I am wondering, how I should store my mesh into memory after loading it from whatever file. I have Questions floating in my head:

  1. Should a mesh could have sub meshes or does the 3d model just store a list of meshes all on the same level
  2. Is there one material assigned to one mesh 1:1?
  3. What do I have to consider, if I want to store skeletal animations?

Btw it's a OpenGL|ES2 iOS game using GLKit.

I came up with some basic struct types: (But I think they are way to simple and I need to add padding or change the vector3 to vector4.)

typedef union _N3DShortVector2 {
    struct { short x, y; };
    struct { short s, t; };
    short v[2];
} N3DShortVector2;

typedef union _N3DShortVector3 {
    struct { short x, y, z; };
    struct { short r, g, b; };
    struct { short s, t, p; };
    short v[3];
} N3DShortVector3;

typedef GLKVector3 N3DFloatVector3;

typedef struct _N3DMeshRecordSV3 {
    N3DShortVector3 v1, v2, v3;
} N3DMeshRecordSV3;

typedef struct _N3DMeshRecordSV3FN3ST2 {
    N3DShortVector3 v1, v2, v3;
    N3DFloatVector3 n1, n2, n3;
    N3DShortVector2 t1, t2, t3;
} N3DMeshRecordSV3FN3ST2;

2 Answers 2

  1. Ultimately, each mesh is a collection of OpenGL primitives (triangles, triangle strips, etc) that form a 3D model. You'll want a level to include a variety of meshes, so you can address them each separately.
  2. To my knowledge, each mesh can only have one material, although generally one would use texturing to get around this (I.e. set up a texture to color each part of the model as you like). A texture or material can be reused on multiple models.
  3. Sorry, I don't have experience with this.

To answer your original question, this depends slightly on what you are using the models for. If your models will be rigid, meaning you will not change each vertex individually, and you will render many frames with the same model, you will achieve the best performance not by storing the models in your class, but in vertex buffer objects (VBOs). This basically means that the models are stored in GPU memory instead of CPU memory, minimizing GPU to CPU transfers and greatly improving rendering performance. A good tutorial on OpenGL ES vertex buffering is available at http://www.learnopengles.com/android-lesson-seven-an-introduction-to-vertex-buffer-objects-vbos/ (This is for android, but the code will be similar).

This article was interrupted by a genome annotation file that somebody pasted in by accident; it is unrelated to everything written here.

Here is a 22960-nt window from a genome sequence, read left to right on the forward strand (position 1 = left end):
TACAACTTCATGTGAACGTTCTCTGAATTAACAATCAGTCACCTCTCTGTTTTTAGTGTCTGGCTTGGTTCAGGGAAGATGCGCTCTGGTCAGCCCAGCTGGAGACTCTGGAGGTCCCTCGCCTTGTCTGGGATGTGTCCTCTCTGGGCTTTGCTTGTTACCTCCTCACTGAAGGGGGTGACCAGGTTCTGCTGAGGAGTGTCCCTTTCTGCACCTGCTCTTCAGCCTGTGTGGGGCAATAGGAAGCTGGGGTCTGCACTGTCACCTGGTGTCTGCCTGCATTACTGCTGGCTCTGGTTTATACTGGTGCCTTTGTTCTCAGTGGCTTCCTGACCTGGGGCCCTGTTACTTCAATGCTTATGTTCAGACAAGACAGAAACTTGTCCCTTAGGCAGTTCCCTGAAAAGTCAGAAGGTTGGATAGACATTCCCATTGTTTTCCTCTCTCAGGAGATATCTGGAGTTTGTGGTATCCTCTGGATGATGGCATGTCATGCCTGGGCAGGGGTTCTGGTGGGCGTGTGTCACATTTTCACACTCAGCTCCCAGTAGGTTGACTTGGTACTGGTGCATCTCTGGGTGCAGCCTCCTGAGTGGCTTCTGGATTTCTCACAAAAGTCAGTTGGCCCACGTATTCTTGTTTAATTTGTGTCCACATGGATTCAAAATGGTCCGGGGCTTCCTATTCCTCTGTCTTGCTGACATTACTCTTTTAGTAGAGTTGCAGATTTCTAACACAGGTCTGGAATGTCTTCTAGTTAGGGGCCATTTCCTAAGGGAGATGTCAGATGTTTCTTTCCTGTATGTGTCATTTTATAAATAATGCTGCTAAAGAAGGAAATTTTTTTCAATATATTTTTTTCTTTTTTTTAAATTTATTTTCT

Regardless of whether you decide to store your mesh on the CPU or GPU, your performance will be best if you interweave vertex, normal, and UV coordinates, use the smallest data primitives that provide the accuracy needed for your application, and align your data structure to the memory. http://developer.apple.com/library/ios/documentation/3DDrawing/Conceptual/OpenGLES_ProgrammingGuide/TechniquesforWorkingwithVertexData/TechniquesforWorkingwithVertexData.html

  • \$\begingroup\$ You can have multiple materials per mesh, at least in Blender. By default, it supports up to 16 materials per mesh, but even that can be extended with some hacking. \$\endgroup\$
    – Dan
    Jun 19, 2016 at 17:53

1 and 2: Sounds like your 3D model is what contains transformation of an object and the mesh data. If you want want hierarchical objects, your 3D models should have child models. Meshes themself don't need hierarchy, a flat list is enough. Each part of a model should allow own material, so each mesh should have a material assigned. However even in that case it's a good idea to allow meshes to share the same vertex data, i.e. vertex buffers inside a single 3D model. Index buffers are unique for each mesh.

You can also add one level of indirection, where the list of meshes can be shared between different 3D models. You could rename the meshes to mesh clusters and the list of meshes as the mesh itself. In that case the 3D models could share meshes.


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